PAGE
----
Instance-optimality in differential privacy via approximate inverse sensitivity mechanisms

NIPS 2020, (2020): 14106-14117

Cited: 12|Views32
EI
Full Text
Bibtex
Weibo

Abstract

We study and provide instance-optimal algorithms in differential privacy by extending and approximating the inverse sensitivity mechanism. We provide two approximation frameworks, one which only requires knowledge of local sensitivities, and a gradient-based approximation for optimization problems, which are efficiently computable for a b...More

Code:

Data:

Introduction
  • The authors study the estimation of a function of interest under differential privacy, where strong privacy protections usually decrease utility relative to non-private data analysis.
  • Instance-specific lower bounds show that the risk the authors expect for an ε-differentially private algorithm on instance x is in general roughly ωf (x; 1/ε) for 1-dimensional functions and loss L(s, t) = |s − t| [4].
  • Having described the difficulty of sampling from the inverse sensitivity mechanism in general, the authors develop two approximation frameworks that are applicable for a broader range of functions while maintaining some of the instance-optimality guarantees of the exact mechanism.
Highlights
  • We study the estimation of a function of interest under differential privacy, where strong privacy protections usually decrease utility relative to non-private data analysis
  • In an effort to improve the utility of private algorithms, it is of utmost importance to design mechanisms that adapt to the hardness of the underlying data
  • Instance-specific lower bounds show that the risk we expect for an ε-differentially private algorithm on instance x is in general roughly ωf (x; 1/ε) for 1-dimensional functions and loss L(s, t) = |s − t| [4]
  • Applications We study three problems that illustrate the methodological possibilities of the inverse sensitivity framework and its approximations in Section 4: mean estimation, PCA and linear regression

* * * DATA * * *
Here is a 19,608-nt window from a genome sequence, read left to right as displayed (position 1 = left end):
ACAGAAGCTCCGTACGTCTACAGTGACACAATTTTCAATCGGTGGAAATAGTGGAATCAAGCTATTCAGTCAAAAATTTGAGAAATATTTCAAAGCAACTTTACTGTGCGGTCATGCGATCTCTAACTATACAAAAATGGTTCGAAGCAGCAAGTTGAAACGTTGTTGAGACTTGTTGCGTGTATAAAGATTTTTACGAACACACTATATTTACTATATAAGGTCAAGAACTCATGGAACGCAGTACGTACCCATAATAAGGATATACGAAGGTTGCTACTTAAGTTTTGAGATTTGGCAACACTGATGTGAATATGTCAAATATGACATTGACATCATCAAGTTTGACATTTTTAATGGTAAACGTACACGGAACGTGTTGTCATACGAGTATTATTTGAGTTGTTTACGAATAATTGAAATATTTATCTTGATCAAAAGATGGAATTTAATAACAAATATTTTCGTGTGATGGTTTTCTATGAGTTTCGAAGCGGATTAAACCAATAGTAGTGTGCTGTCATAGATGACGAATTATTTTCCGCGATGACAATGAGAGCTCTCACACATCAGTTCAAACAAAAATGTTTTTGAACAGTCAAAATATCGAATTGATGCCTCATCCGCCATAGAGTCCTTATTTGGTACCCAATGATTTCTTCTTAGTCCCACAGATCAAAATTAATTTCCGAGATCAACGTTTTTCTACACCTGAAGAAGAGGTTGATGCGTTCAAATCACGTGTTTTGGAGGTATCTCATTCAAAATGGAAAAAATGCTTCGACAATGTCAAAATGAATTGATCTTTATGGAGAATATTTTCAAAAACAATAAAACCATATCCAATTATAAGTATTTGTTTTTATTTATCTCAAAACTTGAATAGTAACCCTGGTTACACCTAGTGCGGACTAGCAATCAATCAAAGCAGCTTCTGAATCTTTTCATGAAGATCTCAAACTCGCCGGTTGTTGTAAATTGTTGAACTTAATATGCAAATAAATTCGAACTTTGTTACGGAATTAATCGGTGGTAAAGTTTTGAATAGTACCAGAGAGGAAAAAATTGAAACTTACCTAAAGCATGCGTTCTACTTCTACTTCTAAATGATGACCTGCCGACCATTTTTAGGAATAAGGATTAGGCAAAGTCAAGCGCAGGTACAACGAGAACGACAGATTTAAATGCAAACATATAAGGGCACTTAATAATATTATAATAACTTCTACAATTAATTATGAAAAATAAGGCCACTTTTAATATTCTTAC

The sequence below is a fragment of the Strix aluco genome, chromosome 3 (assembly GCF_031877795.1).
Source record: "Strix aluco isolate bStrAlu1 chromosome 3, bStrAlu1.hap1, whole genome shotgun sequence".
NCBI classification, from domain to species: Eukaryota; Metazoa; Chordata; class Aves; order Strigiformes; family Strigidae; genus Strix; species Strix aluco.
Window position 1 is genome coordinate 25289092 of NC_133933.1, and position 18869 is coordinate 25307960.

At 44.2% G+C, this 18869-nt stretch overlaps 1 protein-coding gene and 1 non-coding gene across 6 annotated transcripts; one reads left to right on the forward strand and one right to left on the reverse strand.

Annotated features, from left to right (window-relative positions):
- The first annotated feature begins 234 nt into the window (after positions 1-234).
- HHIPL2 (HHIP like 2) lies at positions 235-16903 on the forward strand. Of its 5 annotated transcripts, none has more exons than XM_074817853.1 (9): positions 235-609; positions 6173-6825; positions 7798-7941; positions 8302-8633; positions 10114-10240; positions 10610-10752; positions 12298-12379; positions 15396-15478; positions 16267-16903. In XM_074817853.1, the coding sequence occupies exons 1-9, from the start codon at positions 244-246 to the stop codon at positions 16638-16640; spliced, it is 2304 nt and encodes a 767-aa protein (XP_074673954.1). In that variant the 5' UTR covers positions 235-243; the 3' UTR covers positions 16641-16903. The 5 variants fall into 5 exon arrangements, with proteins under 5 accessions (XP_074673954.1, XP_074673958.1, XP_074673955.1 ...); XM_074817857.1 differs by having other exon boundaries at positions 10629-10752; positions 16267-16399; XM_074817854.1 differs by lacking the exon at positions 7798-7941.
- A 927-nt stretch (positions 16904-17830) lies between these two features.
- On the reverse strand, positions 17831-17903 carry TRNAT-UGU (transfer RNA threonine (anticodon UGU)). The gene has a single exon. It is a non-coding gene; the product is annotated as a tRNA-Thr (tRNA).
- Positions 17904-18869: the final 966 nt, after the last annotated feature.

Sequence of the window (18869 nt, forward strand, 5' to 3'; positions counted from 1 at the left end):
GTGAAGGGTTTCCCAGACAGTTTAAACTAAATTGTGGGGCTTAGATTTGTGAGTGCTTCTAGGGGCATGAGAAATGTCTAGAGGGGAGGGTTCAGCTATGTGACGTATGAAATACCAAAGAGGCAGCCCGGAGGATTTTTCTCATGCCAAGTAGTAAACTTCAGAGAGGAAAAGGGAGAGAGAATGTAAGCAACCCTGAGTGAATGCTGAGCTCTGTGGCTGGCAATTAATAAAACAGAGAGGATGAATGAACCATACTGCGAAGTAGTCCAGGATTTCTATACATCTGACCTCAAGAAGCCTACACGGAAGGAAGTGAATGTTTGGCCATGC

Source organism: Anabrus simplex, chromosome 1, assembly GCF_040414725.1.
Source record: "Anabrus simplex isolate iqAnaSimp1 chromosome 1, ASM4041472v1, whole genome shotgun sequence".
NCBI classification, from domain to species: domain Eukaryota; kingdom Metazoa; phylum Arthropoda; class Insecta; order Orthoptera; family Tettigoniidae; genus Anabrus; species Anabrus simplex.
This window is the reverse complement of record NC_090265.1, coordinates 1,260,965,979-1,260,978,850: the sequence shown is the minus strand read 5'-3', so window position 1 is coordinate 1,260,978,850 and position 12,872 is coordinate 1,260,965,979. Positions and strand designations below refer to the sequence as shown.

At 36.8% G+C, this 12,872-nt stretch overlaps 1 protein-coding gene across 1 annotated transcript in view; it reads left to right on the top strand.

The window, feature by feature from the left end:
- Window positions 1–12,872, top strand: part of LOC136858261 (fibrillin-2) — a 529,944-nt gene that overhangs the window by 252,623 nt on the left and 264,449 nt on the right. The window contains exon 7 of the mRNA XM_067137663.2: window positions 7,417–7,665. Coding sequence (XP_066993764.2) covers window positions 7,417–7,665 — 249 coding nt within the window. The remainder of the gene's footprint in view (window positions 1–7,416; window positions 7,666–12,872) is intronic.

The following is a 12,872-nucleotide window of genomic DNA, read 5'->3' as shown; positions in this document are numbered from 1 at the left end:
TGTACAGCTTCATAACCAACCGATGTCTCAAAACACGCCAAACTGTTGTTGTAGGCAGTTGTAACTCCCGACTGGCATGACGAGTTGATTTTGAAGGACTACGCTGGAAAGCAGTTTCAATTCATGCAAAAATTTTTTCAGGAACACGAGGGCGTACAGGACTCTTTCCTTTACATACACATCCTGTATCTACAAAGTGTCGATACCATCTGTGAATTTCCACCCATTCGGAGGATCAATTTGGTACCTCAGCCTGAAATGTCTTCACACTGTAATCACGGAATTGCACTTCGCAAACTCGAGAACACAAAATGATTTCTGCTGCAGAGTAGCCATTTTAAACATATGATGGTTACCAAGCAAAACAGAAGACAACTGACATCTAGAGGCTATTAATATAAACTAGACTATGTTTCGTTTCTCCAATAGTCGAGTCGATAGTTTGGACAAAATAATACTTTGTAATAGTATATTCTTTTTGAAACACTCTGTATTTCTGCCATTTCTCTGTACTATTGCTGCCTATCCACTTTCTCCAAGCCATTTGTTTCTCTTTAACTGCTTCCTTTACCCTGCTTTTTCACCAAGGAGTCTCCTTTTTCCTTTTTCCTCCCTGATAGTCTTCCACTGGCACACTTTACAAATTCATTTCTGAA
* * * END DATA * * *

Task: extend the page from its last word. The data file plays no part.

• Having described the difficulty of sampling from the inverse sensitivity mechanism in general, we develop two approximation frameworks that are applicable for a broader range of functions while maintaining some of the instance-optimality guarantees of the exact mechanism
  • We complement our analysis with instance-specific lower bounds for vector-valued functions, which demonstrate that our mechanisms are instance-optimal under certain assumptions and that minimax lower bounds may not provide an accurate estimate of the hardness of a problem in general: our algorithms can significantly outperform minimax bounds for well behaved instances
  • Our examples include (i) mean estimation with unbounded range, (ii) principal component analysis and (iii) linear regression, and show that our techniques yield private algorithms with better noise distributions resulting in improved utility, which in some cases can significantly outperform existing minimax-optimal algorithms
Results
  • The authors provide utility guarantees for the exact and approximate inverse sensitivity mechanisms for vector-valued functions.
  • The authors remark that using the smooth sensitivity framework to preserve pure differential privacy does not usually result in such high probability bounds due to using noise distributions with heavy tails such as
  • Given a function f : X n → Rd, the authors prove instance-specific lower bounds on the loss that any private mechanism must incur.
  • The authors' examples include (i) mean estimation with unbounded range, (ii) principal component analysis and (iii) linear regression, and show that the techniques yield private algorithms with better noise distributions resulting in improved utility, which in some cases can significantly outperform existing minimax-optimal algorithms.
  • Using Lemma 4.1, the authors can efficiently sample (Algorithm 4 in Appendix D.1 which runs in O(n log n) time) from the inverse sensitivity mechanism.
  • To appreciate the instance-specific upper bounds of Proposition 4.3, recall that existing private algorithms for empirical risk minimization of L-Lipschitz and λ-strongly convex functions achieve excess loss E[Ln(θ) − Ln(θn)]
  • The inverse sensitivity mechanism outperforms smooth Laplace uniformly for every instance for natural families of sample-monotone functions.
  • Proposition 2.2 shows that—for certain choices of approximations—the approximate inverse sensitivity mechanisms uniformly outperform the smooth Laplace mechanism for every instance.
Conclusion
  • The smooth sensitivity framework requires adding noise with heavy-tailed distributions and unbounded moments to preserve ε-differential privacy, in contrast to the approximate inverse sensitivity mechanisms which has noise with exponentially decaying tails, resulting in better high-probability bounds and confidence intervals.